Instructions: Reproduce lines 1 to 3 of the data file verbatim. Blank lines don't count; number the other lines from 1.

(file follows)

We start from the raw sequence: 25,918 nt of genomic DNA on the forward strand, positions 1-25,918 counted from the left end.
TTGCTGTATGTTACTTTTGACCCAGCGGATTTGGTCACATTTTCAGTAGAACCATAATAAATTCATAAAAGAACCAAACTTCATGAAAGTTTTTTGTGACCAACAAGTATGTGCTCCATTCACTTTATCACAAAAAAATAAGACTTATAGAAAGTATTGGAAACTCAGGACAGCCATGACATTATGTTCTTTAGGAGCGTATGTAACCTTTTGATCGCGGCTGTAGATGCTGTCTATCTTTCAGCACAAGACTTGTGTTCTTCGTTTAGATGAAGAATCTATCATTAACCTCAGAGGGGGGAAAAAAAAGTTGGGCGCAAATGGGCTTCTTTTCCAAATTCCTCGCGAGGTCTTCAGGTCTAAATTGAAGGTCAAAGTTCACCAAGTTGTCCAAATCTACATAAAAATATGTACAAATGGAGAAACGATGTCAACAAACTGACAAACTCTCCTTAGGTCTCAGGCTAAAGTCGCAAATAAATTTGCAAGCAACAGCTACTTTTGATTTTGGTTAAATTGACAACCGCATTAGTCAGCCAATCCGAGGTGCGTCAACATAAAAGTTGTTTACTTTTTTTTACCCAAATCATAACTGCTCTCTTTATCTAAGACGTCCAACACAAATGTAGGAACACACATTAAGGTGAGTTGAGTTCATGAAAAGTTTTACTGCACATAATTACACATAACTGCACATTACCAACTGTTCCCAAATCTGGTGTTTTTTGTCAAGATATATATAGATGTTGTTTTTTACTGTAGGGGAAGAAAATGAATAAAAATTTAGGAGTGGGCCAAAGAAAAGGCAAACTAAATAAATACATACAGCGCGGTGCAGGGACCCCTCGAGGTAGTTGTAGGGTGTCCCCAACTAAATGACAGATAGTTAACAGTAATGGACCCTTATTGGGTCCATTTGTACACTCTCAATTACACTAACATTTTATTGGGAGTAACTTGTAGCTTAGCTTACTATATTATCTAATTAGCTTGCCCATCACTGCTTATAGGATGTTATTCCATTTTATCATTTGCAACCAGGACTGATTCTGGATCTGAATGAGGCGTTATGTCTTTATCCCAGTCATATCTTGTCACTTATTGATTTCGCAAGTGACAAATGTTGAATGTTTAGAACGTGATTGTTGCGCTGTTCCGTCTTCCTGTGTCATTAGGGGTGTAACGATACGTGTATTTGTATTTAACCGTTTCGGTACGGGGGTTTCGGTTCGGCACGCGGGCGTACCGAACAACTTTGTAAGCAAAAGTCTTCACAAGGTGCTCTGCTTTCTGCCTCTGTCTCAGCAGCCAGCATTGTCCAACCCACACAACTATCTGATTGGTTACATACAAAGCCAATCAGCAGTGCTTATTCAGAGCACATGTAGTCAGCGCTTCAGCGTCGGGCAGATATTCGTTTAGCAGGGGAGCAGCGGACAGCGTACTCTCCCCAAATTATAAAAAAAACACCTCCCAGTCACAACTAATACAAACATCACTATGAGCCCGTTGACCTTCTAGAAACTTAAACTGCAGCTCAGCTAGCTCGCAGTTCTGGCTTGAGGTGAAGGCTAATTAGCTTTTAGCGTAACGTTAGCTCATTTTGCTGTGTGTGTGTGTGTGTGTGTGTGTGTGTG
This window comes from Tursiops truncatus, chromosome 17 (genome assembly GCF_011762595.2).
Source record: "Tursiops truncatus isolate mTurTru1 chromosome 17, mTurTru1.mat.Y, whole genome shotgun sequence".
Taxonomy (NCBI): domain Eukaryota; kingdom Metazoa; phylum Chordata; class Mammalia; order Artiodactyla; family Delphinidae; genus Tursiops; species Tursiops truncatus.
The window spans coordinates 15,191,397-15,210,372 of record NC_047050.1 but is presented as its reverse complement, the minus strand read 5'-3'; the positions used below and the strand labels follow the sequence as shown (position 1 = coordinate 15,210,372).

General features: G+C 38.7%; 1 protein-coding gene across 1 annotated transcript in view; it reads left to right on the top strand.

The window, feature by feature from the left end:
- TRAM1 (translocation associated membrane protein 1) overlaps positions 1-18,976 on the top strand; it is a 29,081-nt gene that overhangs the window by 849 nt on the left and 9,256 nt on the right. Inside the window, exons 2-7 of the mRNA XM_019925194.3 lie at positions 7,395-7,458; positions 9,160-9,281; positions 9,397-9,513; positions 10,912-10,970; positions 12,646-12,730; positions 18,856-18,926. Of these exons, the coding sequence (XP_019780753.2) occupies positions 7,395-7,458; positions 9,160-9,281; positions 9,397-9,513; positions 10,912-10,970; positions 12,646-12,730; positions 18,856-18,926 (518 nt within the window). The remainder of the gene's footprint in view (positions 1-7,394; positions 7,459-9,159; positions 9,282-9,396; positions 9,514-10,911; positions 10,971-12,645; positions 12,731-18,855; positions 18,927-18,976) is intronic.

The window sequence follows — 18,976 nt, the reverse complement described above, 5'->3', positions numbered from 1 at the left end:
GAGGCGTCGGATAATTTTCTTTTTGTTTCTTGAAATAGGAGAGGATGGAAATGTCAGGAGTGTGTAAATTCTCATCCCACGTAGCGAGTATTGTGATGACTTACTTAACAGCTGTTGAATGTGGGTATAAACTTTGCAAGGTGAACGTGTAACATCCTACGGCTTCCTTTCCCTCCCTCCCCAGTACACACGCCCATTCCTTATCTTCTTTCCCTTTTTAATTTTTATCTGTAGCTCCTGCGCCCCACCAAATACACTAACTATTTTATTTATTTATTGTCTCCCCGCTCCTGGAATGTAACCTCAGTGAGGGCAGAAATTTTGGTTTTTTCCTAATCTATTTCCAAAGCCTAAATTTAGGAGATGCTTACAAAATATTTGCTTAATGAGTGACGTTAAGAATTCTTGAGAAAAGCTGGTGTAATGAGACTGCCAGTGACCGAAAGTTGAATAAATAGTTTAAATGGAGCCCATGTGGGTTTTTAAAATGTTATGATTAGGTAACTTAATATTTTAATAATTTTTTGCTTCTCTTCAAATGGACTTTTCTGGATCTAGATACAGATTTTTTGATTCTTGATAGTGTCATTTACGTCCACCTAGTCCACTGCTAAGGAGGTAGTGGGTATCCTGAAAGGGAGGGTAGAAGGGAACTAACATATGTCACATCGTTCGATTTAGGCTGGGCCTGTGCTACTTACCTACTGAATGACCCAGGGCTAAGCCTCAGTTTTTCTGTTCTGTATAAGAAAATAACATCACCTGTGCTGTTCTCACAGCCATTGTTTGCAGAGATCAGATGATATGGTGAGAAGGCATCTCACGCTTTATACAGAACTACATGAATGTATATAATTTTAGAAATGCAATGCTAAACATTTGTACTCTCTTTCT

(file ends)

We start from the raw sequence: 25,918 nt of genomic DNA on the forward strand, positions 1-25,918 counted from the left end.
TTGCTGTATGTTACTTTTGACCCAGCGGATTTGGTCACATTTTCAGTAGAACCATAATAAATTCATAAAAGAACCAAACTTCATGAAAGTTTTTTGTGACCAACAAGTATGTGCTCCATTCACTTTATCACAAAAAAATAAGACTTATAGAAAGTATTGGAAACTCAGGACAGCCATGACATTATGTTCTTTAGGAGCGTATGTAACCTTTTGATCGCGGCTGTAGATGCTGTCTATCTTTCAGCACAAGACTTGTGTTCTTCGTTTAGATGAAGAATCTATCATTAACCTCAGAGGGGGGAAAAAAAAGTTGGGCGCAAATGGGCTTCTTTTCCAAATTCCTCGCGAGGTCTTCAGGTCTAAATTGAAGGTCAAAGTTCACCAAGTTGTCCAAATCTACATAAAAATATGTACAAATGGAGAAACGATGTCAACAAACTGACAAACTCTCCTTAGGTCTCAGGCTAAAGTCGCAAATAAATTTGCAAGCAACAGCTACTTTTGATTTTGGTTAAATTGACAACCGCATTAGTCAGCCAATCCGAGGTGCGTCAACATAAAAGTTGTTTACTTTTTTTTACCCAAATCATAACTGCTCTCTTTATCTAAGACGTCCAACACAAATGTAGGAACACACATTAAGGTGAGTTGAGTTCATGAAAAGTTTTACTGCACATAATTACACATAACTGCACATTACCAACTGTTCCCAAATCTGGTGTTTTTTGTCAAGATATATATAGATGTTGTTTTTTACTGTAGGGGAAGAAAATGAATAAAAATTTAGGAGTGGGCCAAAGAAAAGGCAAACTAAATAAATACATACAGCGCGGTGCAGGGACCCCTCGAGGTAGTTGTAGGGTGTCCCCAACTAAATGACAGATAGTTAACAGTAATGGACCCTTATTGGGTCCATTTGTACACTCTCAATTACACTAACATTTTATTGGGAGTAACTTGTAGCTTAGCTTACTATATTATCTAATTAGCTTGCCCATCACTGCTTATAGGATGTTATTCCATTTTATCATTTGCAACCAGGACTGATTCTGGATCTGAATGAGGCGTTATGTCTTTATCCCAGTCATATCTTGTCACTTATTGATTTCGCAAGTGACAAATGTTGAATGTTTAGAACGTGATTGTTGCGCTGTTCCGTCTTCCTGTGTCATTAGGGGTGTAACGATACGTGTATTTGTATTTAACCGTTTCGGTACGGGGGTTTCGGTTCGGCACGCGGGCGTACCGAACAACTTTGTAAGCAAAAGTCTTCACAAGGTGCTCTGCTTTCTGCCTCTGTCTCAGCAGCCAGCATTGTCCAACCCACACAACTATCTGATTGGTTACATACAAAGCCAATCAGCAGTGCTTATTCAGAGCACATGTAGTCAGCGCTTCAGCGTCGGGCAGATATTCGTTTAGCAGGGGAGCAGCGGACAGCGTACTCTCCCCAAATTATAAAAAAAACACCTCCCAGTCACAACTAATACAAACATCACTATGAGCCCGTTGACCTTCTAGAAACTTAAACTGCAGCTCAGCTAGCTCGCAGTTCTGGCTTGAGGTGAAGGCTAATTAGCTTTTAGCGTAACGTTAGCTCATTTTGCTGTGTGTGTGTGTGTGTGTGTGTGTGTGTG
This window comes from Tursiops truncatus, chromosome 17 (genome assembly GCF_011762595.2).